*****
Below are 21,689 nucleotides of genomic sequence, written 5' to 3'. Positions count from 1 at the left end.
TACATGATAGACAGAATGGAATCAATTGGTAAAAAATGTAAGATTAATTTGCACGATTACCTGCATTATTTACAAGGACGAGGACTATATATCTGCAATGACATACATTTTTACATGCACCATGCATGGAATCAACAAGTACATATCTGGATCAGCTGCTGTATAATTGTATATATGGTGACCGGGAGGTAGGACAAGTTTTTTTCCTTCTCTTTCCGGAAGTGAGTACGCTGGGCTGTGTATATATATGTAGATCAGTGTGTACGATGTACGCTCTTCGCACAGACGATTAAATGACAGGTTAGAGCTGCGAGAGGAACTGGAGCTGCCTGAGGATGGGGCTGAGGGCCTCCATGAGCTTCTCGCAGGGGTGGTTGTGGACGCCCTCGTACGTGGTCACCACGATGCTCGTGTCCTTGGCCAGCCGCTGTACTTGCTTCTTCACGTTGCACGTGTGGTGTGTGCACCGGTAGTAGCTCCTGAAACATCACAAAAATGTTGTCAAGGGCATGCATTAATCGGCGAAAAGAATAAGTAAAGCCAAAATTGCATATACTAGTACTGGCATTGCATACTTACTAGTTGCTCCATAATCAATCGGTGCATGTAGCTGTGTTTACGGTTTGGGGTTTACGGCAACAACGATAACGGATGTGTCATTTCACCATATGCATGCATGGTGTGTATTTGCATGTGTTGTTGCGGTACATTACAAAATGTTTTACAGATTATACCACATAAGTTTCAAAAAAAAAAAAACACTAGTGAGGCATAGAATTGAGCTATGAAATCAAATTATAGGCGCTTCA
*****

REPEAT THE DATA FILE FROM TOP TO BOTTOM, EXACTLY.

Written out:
Below are 21,689 nucleotides of genomic sequence, written 5' to 3'. Positions count from 1 at the left end.
TACATGATAGACAGAATGGAATCAATTGGTAAAAAATGTAAGATTAATTTGCACGATTACCTGCATTATTTACAAGGACGAGGACTATATATCTGCAATGACATACATTTTTACATGCACCATGCATGGAATCAACAAGTACATATCTGGATCAGCTGCTGTATAATTGTATATATGGTGACCGGGAGGTAGGACAAGTTTTTTTCCTTCTCTTTCCGGAAGTGAGTACGCTGGGCTGTGTATATATATGTAGATCAGTGTGTACGATGTACGCTCTTCGCACAGACGATTAAATGACAGGTTAGAGCTGCGAGAGGAACTGGAGCTGCCTGAGGATGGGGCTGAGGGCCTCCATGAGCTTCTCGCAGGGGTGGTTGTGGACGCCCTCGTACGTGGTCACCACGATGCTCGTGTCCTTGGCCAGCCGCTGTACTTGCTTCTTCACGTTGCACGTGTGGTGTGTGCACCGGTAGTAGCTCCTGAAACATCACAAAAATGTTGTCAAGGGCATGCATTAATCGGCGAAAAGAATAAGTAAAGCCAAAATTGCATATACTAGTACTGGCATTGCATACTTACTAGTTGCTCCATAATCAATCGGTGCATGTAGCTGTGTTTACGGTTTGGGGTTTACGGCAACAACGATAACGGATGTGTCATTTCACCATATGCATGCATGGTGTGTATTTGCATGTGTTGTTGCGGTACATTACAAAATGTTTTACAGATTATACCACATAAGTTTCAAAAAAAAAAAAACACTAGTGAGGCATAGAATTGAGCTATGAAATCAAATTATAGGCGCTTCA